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Title: Lower-class violence in the Late Antique West
Author: Burrows, Michael Harvey
ISNI:       0000 0004 6349 0254
Awarding Body: University of Leeds
Current Institution: University of Leeds
Date of Award: 2017
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Historical sources from Late Antiquity are not primarily concerned with what might be called 'social history'. More often they are interested in matters of faith, war and politics, or the biographies of great men and women. Archaeology has allowed us great insight into the material culture of ordinary people during the period, but we still rely on history to inform us about the agency of the lower classes. Unfortunately the preoccupations of extant written sources make it difficult to understand how common people in Late Antiquity perceived their lives, and how they tried to influence their position in society. It is hoped that an investigation of lower-class violence will provide a way for us to gain some insight into these issues. Violence, as an extreme and relatively rare form of social interaction, cannot necessarily tell us about everyday concerns, but the implicit danger of violence means that it provides a good indicator of what issues and grievances were taken very seriously by common people in Late Antiquity. Moreover violence, especially as performed by lower-class people whose social role was non-violent, was one of the ways in which ordinary people in Late Antiquity caught the eye of contemporary writers. Consequently, though the evidence for lower-class violence in Late Antiquity is patchy and pejorative, it does actually exist, and occasionally in some detail. Therefore, violence will form the thematic thread of this investigation into the lives of lower-class people in Late Antiquity. It cannot hope to be an exhaustive analysis of their lives in general, but will hopefully provide some insight into their wants and needs, their experience of change and their relationships with authority.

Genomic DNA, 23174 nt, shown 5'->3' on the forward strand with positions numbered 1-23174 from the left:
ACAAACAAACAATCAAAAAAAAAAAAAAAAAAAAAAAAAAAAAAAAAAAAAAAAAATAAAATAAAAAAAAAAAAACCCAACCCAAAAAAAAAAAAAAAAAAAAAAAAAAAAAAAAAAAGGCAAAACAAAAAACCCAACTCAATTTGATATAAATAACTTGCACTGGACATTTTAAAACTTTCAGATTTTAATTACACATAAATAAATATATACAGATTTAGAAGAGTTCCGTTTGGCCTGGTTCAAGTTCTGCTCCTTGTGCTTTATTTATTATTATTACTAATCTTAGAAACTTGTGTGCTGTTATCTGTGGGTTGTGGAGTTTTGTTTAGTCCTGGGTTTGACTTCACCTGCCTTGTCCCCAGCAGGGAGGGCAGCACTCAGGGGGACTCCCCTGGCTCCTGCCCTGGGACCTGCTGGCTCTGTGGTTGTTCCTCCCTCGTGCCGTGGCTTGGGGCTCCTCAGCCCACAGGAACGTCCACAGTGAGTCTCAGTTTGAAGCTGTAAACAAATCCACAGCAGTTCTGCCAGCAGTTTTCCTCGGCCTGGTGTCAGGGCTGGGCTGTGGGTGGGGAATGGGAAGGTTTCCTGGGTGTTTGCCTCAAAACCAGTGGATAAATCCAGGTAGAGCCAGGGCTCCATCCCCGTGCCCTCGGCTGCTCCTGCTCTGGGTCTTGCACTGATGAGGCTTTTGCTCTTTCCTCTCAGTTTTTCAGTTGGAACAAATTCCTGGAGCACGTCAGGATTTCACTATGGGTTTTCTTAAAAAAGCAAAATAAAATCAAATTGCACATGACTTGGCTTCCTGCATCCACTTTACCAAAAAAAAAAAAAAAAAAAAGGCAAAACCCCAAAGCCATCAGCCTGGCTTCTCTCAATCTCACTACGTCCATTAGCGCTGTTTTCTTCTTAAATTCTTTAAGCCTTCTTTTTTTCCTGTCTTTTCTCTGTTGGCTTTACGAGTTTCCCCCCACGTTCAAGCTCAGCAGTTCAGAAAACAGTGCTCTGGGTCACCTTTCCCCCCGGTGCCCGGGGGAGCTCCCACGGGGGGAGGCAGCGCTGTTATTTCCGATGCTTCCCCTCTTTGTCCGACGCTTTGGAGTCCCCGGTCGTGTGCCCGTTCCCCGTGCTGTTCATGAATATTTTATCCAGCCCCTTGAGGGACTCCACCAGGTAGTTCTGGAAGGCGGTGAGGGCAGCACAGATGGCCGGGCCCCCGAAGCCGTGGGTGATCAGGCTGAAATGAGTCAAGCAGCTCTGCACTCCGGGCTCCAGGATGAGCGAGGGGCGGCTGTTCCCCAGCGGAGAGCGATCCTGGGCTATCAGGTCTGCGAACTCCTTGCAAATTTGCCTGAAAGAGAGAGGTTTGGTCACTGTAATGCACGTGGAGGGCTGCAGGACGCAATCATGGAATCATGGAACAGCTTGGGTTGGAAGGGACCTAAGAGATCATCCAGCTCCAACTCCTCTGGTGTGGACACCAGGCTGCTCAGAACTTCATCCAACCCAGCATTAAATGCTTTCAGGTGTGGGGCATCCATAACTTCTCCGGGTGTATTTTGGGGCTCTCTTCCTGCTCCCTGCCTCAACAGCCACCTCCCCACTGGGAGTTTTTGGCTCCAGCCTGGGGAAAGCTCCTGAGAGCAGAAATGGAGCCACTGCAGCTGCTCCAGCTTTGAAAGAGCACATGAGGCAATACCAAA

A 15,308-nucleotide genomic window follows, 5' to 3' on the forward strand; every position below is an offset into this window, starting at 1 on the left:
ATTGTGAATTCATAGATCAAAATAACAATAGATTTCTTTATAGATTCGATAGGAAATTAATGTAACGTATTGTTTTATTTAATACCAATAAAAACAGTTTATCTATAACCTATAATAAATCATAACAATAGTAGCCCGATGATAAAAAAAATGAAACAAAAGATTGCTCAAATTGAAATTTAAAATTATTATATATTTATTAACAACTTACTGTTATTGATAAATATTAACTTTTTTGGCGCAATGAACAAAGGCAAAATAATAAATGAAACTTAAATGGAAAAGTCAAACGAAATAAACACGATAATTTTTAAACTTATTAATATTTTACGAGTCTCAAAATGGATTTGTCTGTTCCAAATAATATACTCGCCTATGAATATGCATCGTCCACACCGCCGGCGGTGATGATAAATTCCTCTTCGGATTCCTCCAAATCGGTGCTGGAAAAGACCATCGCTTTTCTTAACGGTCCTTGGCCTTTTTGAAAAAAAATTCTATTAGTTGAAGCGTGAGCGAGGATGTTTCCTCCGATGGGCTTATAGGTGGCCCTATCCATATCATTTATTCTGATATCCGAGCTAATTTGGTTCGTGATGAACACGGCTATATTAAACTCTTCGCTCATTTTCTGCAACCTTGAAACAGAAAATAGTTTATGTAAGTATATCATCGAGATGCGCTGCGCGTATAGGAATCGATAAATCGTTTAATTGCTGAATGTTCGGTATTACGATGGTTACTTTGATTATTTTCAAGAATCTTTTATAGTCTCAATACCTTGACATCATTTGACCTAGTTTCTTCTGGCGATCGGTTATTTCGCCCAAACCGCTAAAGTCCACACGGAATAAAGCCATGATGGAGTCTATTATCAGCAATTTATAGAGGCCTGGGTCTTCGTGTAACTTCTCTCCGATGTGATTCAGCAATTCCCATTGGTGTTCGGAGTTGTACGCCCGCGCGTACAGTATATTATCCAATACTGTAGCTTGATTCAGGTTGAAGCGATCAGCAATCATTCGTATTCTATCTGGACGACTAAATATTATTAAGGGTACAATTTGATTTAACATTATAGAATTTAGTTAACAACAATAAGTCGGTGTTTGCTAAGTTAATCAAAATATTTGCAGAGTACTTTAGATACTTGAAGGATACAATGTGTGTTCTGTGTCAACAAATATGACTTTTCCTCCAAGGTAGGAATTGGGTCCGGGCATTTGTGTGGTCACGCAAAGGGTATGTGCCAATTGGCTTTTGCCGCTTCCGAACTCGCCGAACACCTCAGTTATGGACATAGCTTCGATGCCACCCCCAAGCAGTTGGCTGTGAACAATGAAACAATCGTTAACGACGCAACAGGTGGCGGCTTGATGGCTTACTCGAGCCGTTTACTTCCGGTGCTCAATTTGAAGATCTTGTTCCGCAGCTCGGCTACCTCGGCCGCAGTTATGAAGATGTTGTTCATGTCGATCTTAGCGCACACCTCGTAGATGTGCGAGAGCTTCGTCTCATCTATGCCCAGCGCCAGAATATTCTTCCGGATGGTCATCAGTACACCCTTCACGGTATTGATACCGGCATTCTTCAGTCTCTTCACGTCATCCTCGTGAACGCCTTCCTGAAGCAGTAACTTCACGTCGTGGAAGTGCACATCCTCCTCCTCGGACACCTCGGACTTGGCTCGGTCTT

Supervisor: Wood, Ian Sponsor: Not available
Qualification Name: Thesis (Ph.D.) Qualification Level: Doctoral
EThOS ID:  DOI: Not available